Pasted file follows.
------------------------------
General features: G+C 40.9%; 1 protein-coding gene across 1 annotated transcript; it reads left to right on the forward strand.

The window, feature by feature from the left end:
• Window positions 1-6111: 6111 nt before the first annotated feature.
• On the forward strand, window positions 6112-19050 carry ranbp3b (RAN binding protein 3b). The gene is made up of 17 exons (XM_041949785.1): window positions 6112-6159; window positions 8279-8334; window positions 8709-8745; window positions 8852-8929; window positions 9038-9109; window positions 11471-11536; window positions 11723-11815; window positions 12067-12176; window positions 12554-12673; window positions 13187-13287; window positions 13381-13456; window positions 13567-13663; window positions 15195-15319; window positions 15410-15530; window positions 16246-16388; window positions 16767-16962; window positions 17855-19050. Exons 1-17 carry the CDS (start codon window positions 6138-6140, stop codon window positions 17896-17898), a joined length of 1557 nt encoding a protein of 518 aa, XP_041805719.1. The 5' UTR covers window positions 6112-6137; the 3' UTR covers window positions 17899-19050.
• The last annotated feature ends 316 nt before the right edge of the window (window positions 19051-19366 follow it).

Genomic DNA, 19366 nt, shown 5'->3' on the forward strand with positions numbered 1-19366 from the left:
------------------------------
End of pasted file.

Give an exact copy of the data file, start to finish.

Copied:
General features: G+C 40.9%; 1 protein-coding gene across 1 annotated transcript; it reads left to right on the forward strand.

The window, feature by feature from the left end:
• Window positions 1-6111: 6111 nt before the first annotated feature.
• On the forward strand, window positions 6112-19050 carry ranbp3b (RAN binding protein 3b). The gene is made up of 17 exons (XM_041949785.1): window positions 6112-6159; window positions 8279-8334; window positions 8709-8745; window positions 8852-8929; window positions 9038-9109; window positions 11471-11536; window positions 11723-11815; window positions 12067-12176; window positions 12554-12673; window positions 13187-13287; window positions 13381-13456; window positions 13567-13663; window positions 15195-15319; window positions 15410-15530; window positions 16246-16388; window positions 16767-16962; window positions 17855-19050. Exons 1-17 carry the CDS (start codon window positions 6138-6140, stop codon window positions 17896-17898), a joined length of 1557 nt encoding a protein of 518 aa, XP_041805719.1. The 5' UTR covers window positions 6112-6137; the 3' UTR covers window positions 17899-19050.
• The last annotated feature ends 316 nt before the right edge of the window (window positions 19051-19366 follow it).

Genomic DNA, 19366 nt, shown 5'->3' on the forward strand with positions numbered 1-19366 from the left: